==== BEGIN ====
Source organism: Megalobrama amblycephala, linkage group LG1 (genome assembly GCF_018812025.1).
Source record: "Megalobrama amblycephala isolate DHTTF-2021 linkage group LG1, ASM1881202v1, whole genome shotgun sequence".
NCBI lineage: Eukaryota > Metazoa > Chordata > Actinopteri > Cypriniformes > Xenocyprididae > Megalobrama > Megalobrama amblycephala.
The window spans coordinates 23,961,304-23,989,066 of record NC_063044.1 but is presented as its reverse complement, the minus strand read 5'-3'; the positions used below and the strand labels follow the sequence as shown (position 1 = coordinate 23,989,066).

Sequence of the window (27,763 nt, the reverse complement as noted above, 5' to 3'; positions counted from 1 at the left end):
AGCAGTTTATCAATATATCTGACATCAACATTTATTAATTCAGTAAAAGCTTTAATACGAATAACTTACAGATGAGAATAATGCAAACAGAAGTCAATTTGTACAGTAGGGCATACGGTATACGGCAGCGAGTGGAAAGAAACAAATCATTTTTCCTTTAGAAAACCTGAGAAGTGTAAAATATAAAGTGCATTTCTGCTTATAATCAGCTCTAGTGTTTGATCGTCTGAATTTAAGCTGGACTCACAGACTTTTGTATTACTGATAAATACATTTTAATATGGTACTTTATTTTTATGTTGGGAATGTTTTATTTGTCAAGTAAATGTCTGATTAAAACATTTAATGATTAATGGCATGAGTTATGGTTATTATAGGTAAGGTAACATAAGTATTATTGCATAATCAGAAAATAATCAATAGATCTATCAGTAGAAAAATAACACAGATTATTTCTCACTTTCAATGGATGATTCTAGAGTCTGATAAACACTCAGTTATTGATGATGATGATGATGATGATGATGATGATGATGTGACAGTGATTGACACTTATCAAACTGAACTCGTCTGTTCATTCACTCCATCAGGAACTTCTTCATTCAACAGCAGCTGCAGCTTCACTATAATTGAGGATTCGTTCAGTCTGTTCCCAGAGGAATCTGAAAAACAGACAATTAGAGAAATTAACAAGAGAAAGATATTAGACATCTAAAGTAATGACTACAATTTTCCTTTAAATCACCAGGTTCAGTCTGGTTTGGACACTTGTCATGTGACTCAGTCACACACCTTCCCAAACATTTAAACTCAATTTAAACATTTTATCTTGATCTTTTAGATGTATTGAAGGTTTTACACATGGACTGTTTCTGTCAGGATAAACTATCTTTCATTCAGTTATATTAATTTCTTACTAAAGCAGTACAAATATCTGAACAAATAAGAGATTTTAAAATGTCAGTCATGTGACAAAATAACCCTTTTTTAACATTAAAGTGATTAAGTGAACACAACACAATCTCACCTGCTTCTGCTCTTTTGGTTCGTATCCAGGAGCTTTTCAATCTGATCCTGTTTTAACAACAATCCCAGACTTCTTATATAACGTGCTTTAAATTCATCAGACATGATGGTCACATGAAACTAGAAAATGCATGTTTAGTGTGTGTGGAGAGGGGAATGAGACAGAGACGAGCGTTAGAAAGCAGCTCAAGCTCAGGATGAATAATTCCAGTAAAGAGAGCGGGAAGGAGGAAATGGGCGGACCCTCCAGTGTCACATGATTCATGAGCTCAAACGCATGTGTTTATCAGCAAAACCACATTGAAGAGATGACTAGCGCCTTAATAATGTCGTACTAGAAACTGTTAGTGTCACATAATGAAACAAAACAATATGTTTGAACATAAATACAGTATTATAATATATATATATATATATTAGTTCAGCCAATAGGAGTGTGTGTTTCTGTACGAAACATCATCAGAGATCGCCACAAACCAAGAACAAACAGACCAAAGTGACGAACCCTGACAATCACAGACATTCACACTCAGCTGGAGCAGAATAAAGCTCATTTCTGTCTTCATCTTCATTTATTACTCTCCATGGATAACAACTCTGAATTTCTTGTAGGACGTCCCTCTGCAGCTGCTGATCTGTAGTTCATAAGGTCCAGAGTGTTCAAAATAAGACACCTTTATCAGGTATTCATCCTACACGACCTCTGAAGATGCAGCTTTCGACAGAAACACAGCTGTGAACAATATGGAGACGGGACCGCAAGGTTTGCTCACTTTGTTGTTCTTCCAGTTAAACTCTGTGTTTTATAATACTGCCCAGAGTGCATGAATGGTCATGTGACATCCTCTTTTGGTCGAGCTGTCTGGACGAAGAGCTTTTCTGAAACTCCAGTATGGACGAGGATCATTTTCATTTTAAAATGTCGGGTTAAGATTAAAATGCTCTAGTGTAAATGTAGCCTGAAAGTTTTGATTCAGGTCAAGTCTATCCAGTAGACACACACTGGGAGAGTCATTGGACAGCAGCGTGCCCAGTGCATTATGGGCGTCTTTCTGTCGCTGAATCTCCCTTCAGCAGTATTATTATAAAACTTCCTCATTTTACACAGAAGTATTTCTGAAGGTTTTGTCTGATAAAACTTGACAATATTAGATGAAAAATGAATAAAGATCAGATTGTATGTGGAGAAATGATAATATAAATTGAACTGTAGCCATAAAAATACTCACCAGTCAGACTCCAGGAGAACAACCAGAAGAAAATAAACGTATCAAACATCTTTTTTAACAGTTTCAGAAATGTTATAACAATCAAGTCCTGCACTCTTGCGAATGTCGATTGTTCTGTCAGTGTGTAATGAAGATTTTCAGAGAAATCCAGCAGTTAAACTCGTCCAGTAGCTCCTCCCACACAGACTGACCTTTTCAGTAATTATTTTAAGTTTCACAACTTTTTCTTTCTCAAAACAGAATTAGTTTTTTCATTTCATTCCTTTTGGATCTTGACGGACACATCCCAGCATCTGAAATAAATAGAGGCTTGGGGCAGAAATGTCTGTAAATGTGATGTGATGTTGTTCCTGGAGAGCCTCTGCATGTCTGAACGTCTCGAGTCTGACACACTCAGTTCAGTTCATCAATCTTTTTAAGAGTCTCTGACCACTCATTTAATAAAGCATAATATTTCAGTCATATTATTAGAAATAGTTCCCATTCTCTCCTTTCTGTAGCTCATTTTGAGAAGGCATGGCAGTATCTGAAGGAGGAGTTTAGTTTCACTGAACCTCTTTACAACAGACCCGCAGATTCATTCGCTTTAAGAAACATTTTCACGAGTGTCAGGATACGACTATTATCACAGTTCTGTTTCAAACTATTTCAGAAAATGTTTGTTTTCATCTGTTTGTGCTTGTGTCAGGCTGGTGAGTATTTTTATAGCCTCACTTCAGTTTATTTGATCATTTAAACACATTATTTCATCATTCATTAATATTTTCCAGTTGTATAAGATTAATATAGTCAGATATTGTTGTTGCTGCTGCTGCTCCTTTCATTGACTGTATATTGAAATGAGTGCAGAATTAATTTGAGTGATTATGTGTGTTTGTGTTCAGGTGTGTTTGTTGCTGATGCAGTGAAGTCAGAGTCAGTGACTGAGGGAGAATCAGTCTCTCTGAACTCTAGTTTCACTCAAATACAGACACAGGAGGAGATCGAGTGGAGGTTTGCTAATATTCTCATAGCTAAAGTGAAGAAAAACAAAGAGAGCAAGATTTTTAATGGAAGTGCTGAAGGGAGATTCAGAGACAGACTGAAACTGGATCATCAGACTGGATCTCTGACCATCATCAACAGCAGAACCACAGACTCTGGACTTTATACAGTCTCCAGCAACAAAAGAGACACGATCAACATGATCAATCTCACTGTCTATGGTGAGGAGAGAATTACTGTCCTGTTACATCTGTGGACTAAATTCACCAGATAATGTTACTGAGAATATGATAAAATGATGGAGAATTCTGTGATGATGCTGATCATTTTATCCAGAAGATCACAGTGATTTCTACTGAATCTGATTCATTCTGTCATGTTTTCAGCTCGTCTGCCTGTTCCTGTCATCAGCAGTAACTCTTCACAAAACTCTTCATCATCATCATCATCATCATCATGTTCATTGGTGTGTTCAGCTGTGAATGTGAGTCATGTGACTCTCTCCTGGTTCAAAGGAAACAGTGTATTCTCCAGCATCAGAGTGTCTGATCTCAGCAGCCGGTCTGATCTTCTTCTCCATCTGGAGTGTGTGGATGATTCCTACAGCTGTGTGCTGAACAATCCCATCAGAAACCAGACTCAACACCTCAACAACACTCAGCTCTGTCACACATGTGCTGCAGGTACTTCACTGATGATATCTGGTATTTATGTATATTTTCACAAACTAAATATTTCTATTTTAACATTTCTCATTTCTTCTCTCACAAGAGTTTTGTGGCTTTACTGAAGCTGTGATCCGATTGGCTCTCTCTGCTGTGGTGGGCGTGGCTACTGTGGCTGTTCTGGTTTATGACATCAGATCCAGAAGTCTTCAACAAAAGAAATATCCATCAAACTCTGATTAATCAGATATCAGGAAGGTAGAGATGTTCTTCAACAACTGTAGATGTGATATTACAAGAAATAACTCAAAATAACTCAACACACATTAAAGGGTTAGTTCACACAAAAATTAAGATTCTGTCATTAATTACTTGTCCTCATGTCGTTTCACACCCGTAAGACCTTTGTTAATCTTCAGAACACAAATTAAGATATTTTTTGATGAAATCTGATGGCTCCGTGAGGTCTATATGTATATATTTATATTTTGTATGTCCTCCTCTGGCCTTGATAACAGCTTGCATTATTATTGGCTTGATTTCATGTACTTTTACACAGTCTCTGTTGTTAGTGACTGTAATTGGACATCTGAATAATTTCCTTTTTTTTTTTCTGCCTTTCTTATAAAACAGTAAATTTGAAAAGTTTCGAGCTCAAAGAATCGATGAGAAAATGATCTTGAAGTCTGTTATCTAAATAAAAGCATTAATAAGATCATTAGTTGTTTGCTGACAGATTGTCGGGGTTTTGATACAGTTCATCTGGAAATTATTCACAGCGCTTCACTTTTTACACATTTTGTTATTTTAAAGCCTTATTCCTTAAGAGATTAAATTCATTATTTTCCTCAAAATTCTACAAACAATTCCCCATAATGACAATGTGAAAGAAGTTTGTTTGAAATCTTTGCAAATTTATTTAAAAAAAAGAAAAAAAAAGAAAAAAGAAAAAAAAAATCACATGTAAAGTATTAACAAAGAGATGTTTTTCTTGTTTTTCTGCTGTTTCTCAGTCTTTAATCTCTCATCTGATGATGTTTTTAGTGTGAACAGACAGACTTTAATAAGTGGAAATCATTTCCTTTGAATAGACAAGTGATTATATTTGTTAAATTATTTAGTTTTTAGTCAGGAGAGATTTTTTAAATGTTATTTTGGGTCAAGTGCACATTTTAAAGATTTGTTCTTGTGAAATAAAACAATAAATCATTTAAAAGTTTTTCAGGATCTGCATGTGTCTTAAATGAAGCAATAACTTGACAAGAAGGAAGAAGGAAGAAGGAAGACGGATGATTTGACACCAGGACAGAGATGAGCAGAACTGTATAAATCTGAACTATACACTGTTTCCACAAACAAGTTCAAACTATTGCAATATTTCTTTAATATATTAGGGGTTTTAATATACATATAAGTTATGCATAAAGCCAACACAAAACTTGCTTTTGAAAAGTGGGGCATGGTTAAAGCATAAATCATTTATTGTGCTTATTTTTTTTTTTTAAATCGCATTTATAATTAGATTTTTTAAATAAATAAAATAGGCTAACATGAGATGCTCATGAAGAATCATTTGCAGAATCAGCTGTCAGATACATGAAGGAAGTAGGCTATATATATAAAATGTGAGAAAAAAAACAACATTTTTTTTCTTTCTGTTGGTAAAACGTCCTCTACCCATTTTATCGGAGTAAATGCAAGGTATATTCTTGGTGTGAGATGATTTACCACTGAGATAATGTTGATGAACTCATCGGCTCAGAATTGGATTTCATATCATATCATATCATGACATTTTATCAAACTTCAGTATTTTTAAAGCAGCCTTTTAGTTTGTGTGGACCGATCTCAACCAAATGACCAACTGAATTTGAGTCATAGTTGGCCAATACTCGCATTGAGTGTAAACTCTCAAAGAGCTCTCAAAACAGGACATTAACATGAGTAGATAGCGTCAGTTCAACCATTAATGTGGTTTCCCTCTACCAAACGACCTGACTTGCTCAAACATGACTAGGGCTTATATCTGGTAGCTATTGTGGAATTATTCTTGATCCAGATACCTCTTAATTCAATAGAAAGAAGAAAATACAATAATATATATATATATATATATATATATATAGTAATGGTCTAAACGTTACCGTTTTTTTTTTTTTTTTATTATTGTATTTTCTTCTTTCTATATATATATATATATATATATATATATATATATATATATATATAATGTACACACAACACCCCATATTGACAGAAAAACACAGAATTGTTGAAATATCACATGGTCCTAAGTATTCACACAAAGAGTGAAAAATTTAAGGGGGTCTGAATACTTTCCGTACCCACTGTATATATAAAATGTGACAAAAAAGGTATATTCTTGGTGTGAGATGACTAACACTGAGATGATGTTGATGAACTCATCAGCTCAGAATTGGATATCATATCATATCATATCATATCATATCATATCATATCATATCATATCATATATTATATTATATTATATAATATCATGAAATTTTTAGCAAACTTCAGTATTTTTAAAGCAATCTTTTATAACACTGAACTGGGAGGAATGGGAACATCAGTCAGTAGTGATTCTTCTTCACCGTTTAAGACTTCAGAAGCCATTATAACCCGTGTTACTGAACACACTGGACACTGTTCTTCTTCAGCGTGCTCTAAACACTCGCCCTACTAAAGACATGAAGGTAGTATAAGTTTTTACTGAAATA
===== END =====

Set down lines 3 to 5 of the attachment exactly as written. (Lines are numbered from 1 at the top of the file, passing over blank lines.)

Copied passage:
NCBI lineage: Eukaryota > Metazoa > Chordata > Actinopteri > Cypriniformes > Xenocyprididae > Megalobrama > Megalobrama amblycephala.
The window spans coordinates 23,961,304-23,989,066 of record NC_063044.1 but is presented as its reverse complement, the minus strand read 5'-3'; the positions used below and the strand labels follow the sequence as shown (position 1 = coordinate 23,989,066).

Sequence of the window (27,763 nt, the reverse complement as noted above, 5' to 3'; positions counted from 1 at the left end):